A prison sentence has an end, but the effects are lifelong. For many former inmates, the stigma of a criminal record stands between them and their ability to obtain gainful employment and housing. Lack of these basic needs can lead to desperation, which can lead back to crime. A revolving door in and out of prison takes shape, with 50% of former inmates being reincarcerated after 3 years.*
That’s where REACH! comes in. Short for Reentry Entrepreneurship Assistance CoHort, REACH! first began as a collaboration between KeyBank and Ohio’s Dayton Area Chamber of Commerce. Both organizations put their resources together and recruited the Montgomery County Office of Reentry to join their efforts for a common goal: to teach those reentering society from prison how they could start and grow their own business. Being their own boss wasn’t just an accomplishment—it was a life raft.
Those who join the REACH! program take a six-week course on subjects like starting an LLC, putting together an operating budget, and applying for a loan. Then there are lessons that go beyond the logistical. “One of the bigger things that we had to kind of deal with was just the psychological aspect of having committed a crime,” says Donerik Black, business coach. “There were quite a few people in our class who we had to work on for them to let it go, because that was a barrier that they kind of built up for themselves.”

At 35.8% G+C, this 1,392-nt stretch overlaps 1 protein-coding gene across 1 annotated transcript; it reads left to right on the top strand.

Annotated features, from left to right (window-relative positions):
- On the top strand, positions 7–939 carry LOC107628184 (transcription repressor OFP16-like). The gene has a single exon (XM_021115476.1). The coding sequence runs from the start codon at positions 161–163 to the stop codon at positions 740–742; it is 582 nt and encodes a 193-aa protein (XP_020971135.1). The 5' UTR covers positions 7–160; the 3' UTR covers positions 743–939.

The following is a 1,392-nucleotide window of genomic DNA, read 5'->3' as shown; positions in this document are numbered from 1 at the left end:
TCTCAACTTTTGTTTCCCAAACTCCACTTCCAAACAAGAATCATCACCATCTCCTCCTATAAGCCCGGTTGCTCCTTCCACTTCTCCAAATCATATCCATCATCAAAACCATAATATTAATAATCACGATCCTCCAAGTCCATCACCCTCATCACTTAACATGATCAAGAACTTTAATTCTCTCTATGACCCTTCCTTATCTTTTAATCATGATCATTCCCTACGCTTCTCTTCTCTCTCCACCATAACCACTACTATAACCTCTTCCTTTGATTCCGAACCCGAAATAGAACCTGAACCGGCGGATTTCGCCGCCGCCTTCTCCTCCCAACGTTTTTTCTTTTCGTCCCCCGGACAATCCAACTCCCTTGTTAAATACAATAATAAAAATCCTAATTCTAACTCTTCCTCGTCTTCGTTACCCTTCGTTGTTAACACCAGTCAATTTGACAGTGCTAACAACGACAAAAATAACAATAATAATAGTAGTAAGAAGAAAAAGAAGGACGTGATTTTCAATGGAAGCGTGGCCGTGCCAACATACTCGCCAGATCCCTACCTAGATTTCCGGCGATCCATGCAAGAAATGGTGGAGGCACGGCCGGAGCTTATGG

This out-of-the-box approach works. REACH! has a whopping 95% success rate spanning a variety of industries, from catering services to beauty to used car dealerships. Instead of a final exam, participants showcase their knowledge the real-world way, by presenting their business plan from the previous six weeks to a board of judges. Whichever participant is judged to have the strongest pitch wins first place and $3,500 to fund their business.
“You don’t have to be the worst thing that ever happened to you.”
We spoke with one pitch winner, Audrey McLemore, about her experience. Through the program, Audrey turned her knack for organizing into a full-fledged business plan for cleaning services. When it came time for the pitch, she grew doubtful. “I saw another contestant’s PowerPoint... it shined so much that I was like, oh, I’m going to be second place to her.” But Audrey’s insight blew the judges away. She won, and her winnings went on to create Touched By Grace—a cleaning business with over 30 customers. The financial stability of owning a business allowed her to pursue other goals too, like enrolling to become a certified family advocate and buying a home.
Audrey remarks that “you don’t have to be the worst thing that ever happened to you.” Looking back on the achievements she’s reached in the past eight years as a returning citizen, it’s hard to imagine that a prison sentence could ever come close to defining her.